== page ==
However, Business Insider's Henry Blodget wonders whether such a "seriously expensive" project might spread Google too thin.
"If Google plunges headlong into the the local-fiber-and-Internet service market, it will have to spend a much higher percentage of its cash-flow from operations on equipment than it currently spends," writes Blodget.
Check out the slideshow (below) for a look at Google's most experimental undertakings.
The now-ubiquitous Gmail -- Google's email product -- was unlike any previous email service when it was introduced <a href="http://googlepress.blogspot.com/2004/04/google-gets-message-launches-gmail.html" target="_hplink">in 2004</a>. It featured way more storage space (1 GB per user), search capability within your email, and conversion view, which groups together all replies to the original message to keep the conversation in a single thread. It also included a built-in chat service. <em>CORRECTION</em>: An earlier version of this slide stated the Gmail was launched in 2007. It was actually launched in 2004.
Google Mars (2006)
Google worked with NASA researchers to create a detailed, digital map of the planet Mars. <a href="http://www.google.com/mars/" target="_hplink">Google Mars</a> works similarly to Google Earth -- except you're navigating around a far-off planet. Users can explore regions, mountains, plains, canyons, craters and other elements.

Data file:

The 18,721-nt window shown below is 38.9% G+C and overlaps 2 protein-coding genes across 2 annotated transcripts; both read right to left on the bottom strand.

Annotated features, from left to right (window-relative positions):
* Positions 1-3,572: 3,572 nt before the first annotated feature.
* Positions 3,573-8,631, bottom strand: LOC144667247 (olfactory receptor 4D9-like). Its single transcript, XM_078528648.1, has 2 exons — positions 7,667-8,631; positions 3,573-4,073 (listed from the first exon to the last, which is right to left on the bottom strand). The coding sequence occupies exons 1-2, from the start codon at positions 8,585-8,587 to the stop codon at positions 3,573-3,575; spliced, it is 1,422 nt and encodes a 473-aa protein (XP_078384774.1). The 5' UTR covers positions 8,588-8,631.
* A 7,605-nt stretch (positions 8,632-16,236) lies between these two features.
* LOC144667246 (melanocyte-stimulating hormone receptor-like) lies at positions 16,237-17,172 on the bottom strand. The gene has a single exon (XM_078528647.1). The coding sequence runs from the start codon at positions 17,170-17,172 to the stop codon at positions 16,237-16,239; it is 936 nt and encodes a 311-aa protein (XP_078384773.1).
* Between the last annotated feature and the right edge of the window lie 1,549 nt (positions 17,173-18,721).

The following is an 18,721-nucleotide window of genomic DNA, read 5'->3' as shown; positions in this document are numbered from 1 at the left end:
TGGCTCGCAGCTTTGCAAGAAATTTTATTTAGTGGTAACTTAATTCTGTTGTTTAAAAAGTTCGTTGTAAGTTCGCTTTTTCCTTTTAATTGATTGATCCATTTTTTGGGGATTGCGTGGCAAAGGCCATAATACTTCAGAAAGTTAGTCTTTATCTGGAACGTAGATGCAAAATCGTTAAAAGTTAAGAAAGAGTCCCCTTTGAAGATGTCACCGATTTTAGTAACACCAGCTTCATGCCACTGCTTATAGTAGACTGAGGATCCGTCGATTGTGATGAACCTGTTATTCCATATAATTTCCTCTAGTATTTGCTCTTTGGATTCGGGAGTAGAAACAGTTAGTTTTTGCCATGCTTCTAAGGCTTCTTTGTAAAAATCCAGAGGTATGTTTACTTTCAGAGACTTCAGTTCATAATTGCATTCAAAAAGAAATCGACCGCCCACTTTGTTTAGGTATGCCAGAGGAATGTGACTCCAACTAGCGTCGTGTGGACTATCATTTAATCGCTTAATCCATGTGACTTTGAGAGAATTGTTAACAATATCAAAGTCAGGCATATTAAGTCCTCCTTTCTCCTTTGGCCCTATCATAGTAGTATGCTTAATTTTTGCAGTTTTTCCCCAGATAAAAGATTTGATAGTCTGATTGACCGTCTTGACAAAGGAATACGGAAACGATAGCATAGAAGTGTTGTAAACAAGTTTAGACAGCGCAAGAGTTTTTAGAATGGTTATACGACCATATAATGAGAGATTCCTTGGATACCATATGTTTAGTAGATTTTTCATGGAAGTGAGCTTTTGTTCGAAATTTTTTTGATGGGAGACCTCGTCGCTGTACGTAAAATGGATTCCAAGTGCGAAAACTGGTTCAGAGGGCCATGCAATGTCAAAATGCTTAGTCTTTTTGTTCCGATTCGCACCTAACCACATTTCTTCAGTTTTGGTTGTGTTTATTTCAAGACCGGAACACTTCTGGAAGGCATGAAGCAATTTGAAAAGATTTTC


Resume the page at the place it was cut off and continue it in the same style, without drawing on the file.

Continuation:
Google Sky (2007)
<a href="http://www.google.com/sky/" target="_hplink">Google Sky,</a> the outer space version of Google Earth, is a way to explore the sky from your computer or mobile device. Click the Sky button on the Google Earth toolbar and you can see constellations, the moon, the planets, and user guides giving information on each. And, of course, there's a search bar to locate whatever part of the sky you're looking for. If you're unfamiliar, <a href="http://www.youtube.com/watch?v=gX9MeF2Au9c&feature=player_embedded#!" target="_hplink">this YouTube video</a> gives a good guide.
Google Reader (2007)
<a href="www.google.com/reader" target="_hplink">Google Reader</a> is a web-based news aggregator. It utilizes RSS feeds and included sharing capability until October, 2011, when this feature was <a href="http://www.theatlanticwire.com/technology/2011/10/how-survive-switch-google-reader-google/44069/" target="_hplink">disabled and replaced</a> with a Google+ button.
Google Moderator (2008)
<a href="https://www.google.com/moderator/" target="_hplink">Google Moderator</a> ranks user-submitted questions that come in during an online discussion. It was first created to help moderate the company's tech talks, and was later used by President Barack Obama's team to sift through Americans' questions for the newly elected president. It works like this: Participants can submit questions or ideas, and other participants vote on them. This crowdsourcing technique helps identify the questions and ideas with the most support or interest from the group.